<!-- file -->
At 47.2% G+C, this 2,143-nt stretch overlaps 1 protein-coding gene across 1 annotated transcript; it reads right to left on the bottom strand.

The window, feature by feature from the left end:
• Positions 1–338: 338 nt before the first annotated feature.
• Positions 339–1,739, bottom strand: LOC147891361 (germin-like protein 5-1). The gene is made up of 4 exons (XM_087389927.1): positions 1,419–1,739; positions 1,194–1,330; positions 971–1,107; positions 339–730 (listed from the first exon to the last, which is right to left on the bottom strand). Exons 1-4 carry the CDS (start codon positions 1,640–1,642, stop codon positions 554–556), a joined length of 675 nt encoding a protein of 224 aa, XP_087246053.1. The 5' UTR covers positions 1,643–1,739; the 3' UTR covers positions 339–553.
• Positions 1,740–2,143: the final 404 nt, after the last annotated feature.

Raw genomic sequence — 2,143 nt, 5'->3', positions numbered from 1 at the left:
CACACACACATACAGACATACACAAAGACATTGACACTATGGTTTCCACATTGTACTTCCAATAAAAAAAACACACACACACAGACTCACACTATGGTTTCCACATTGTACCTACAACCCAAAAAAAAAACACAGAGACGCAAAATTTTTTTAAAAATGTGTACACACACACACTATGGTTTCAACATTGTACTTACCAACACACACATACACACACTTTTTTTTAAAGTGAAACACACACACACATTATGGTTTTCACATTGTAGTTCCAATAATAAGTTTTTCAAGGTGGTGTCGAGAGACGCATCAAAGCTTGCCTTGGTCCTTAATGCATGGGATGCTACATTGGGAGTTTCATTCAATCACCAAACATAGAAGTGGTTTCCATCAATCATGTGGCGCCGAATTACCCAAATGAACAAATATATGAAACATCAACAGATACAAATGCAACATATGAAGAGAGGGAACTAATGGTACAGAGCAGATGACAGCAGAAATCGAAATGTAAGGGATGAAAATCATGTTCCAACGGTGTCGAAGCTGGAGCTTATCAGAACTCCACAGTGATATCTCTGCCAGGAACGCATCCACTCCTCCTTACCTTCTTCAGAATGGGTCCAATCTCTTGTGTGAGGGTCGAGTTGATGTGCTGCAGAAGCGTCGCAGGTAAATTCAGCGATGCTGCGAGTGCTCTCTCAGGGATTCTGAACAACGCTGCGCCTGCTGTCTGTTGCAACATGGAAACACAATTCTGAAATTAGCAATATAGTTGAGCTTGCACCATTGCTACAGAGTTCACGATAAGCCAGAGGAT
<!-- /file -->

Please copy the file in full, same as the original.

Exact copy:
At 47.2% G+C, this 2,143-nt stretch overlaps 1 protein-coding gene across 1 annotated transcript; it reads right to left on the bottom strand.

The window, feature by feature from the left end:
• Positions 1–338: 338 nt before the first annotated feature.
• Positions 339–1,739, bottom strand: LOC147891361 (germin-like protein 5-1). The gene is made up of 4 exons (XM_087389927.1): positions 1,419–1,739; positions 1,194–1,330; positions 971–1,107; positions 339–730 (listed from the first exon to the last, which is right to left on the bottom strand). Exons 1-4 carry the CDS (start codon positions 1,640–1,642, stop codon positions 554–556), a joined length of 675 nt encoding a protein of 224 aa, XP_087246053.1. The 5' UTR covers positions 1,643–1,739; the 3' UTR covers positions 339–553.
• Positions 1,740–2,143: the final 404 nt, after the last annotated feature.

Raw genomic sequence — 2,143 nt, 5'->3', positions numbered from 1 at the left:
CACACACACATACAGACATACACAAAGACATTGACACTATGGTTTCCACATTGTACTTCCAATAAAAAAAACACACACACACAGACTCACACTATGGTTTCCACATTGTACCTACAACCCAAAAAAAAAACACAGAGACGCAAAATTTTTTTAAAAATGTGTACACACACACACTATGGTTTCAACATTGTACTTACCAACACACACATACACACACTTTTTTTTAAAGTGAAACACACACACACATTATGGTTTTCACATTGTAGTTCCAATAATAAGTTTTTCAAGGTGGTGTCGAGAGACGCATCAAAGCTTGCCTTGGTCCTTAATGCATGGGATGCTACATTGGGAGTTTCATTCAATCACCAAACATAGAAGTGGTTTCCATCAATCATGTGGCGCCGAATTACCCAAATGAACAAATATATGAAACATCAACAGATACAAATGCAACATATGAAGAGAGGGAACTAATGGTACAGAGCAGATGACAGCAGAAATCGAAATGTAAGGGATGAAAATCATGTTCCAACGGTGTCGAAGCTGGAGCTTATCAGAACTCCACAGTGATATCTCTGCCAGGAACGCATCCACTCCTCCTTACCTTCTTCAGAATGGGTCCAATCTCTTGTGTGAGGGTCGAGTTGATGTGCTGCAGAAGCGTCGCAGGTAAATTCAGCGATGCTGCGAGTGCTCTCTCAGGGATTCTGAACAACGCTGCGCCTGCTGTCTGTTGCAACATGGAAACACAATTCTGAAATTAGCAATATAGTTGAGCTTGCACCATTGCTACAGAGTTCACGATAAGCCAGAGGAT